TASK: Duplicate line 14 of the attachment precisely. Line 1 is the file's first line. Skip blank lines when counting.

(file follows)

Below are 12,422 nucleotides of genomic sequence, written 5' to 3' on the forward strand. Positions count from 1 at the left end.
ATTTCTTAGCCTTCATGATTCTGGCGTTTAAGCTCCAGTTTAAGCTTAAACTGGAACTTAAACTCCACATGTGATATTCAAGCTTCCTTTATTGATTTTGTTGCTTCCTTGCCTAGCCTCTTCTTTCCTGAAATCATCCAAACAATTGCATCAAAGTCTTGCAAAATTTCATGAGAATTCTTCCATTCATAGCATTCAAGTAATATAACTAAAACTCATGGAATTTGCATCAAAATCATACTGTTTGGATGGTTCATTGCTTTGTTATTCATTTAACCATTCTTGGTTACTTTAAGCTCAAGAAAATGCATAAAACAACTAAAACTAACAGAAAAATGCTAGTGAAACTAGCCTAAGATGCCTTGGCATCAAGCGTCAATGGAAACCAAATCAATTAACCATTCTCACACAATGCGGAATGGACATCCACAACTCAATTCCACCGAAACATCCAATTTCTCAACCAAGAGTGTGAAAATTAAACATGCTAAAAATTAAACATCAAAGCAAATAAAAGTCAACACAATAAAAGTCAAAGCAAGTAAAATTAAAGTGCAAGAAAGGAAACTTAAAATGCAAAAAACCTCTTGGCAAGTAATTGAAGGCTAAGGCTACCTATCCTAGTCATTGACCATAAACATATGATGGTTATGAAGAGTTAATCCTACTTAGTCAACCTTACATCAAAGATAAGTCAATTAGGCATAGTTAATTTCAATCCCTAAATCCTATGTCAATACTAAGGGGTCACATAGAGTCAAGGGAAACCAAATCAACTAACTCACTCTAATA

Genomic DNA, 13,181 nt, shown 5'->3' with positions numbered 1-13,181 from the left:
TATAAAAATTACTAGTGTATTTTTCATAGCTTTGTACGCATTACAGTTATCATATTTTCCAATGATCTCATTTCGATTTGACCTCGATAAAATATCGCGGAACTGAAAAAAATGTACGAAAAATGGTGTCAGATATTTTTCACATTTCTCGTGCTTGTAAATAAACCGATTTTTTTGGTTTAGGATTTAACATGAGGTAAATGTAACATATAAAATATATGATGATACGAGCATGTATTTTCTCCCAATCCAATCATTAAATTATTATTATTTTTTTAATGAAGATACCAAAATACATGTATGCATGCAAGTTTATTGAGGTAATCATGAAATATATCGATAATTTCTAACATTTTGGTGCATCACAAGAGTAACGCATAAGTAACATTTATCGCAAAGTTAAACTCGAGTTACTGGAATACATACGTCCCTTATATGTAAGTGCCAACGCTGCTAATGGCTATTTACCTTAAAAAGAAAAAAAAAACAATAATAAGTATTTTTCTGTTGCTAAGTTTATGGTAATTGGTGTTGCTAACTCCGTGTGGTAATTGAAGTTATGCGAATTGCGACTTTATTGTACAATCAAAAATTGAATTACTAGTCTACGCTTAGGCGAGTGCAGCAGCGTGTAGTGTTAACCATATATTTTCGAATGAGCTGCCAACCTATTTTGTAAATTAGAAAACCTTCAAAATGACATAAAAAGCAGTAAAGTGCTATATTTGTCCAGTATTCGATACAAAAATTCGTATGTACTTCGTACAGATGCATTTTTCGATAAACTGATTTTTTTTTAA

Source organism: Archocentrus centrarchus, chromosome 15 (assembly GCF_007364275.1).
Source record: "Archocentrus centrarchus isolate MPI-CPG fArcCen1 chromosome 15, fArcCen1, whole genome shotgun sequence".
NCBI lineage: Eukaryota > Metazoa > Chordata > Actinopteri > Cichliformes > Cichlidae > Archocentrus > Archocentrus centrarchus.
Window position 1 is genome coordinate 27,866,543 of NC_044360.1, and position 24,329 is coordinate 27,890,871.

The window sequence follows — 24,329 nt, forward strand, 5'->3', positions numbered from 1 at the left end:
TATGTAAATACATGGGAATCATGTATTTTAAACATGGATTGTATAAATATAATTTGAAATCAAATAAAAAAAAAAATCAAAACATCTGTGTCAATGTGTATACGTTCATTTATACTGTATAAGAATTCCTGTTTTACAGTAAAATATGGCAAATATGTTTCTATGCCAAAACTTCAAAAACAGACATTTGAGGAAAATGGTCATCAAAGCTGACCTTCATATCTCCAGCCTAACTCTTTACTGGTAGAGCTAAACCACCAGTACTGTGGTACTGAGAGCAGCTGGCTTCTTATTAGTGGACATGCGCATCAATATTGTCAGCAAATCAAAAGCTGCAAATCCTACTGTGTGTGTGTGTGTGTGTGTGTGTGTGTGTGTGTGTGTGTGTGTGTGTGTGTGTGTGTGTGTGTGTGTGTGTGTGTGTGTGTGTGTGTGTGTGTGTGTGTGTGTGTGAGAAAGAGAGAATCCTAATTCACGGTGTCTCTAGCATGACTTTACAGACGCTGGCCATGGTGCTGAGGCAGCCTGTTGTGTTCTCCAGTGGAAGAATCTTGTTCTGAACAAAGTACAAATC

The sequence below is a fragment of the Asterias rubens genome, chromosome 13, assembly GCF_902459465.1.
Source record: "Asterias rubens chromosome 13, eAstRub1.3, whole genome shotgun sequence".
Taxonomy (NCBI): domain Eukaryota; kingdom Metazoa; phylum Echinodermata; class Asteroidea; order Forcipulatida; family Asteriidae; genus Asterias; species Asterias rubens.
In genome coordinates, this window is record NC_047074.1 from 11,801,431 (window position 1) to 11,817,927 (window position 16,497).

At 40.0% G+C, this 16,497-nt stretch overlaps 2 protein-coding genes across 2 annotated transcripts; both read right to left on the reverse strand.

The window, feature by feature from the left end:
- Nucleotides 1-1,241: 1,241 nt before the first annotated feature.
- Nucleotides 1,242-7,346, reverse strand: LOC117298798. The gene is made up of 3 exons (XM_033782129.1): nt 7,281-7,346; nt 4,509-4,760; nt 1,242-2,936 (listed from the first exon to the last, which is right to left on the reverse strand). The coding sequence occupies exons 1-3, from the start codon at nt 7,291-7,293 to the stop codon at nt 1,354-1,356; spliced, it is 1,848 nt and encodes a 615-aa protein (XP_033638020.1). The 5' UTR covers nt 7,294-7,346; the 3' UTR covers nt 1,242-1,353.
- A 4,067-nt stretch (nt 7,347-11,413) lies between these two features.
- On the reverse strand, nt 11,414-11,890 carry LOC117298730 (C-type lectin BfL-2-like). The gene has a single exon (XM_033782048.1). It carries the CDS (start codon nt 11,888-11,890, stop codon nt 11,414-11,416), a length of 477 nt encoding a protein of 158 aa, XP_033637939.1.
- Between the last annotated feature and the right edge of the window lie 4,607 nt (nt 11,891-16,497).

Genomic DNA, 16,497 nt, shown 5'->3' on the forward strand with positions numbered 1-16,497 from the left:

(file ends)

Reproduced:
In genome coordinates, this window is record NC_047074.1 from 11,801,431 (window position 1) to 11,817,927 (window position 16,497).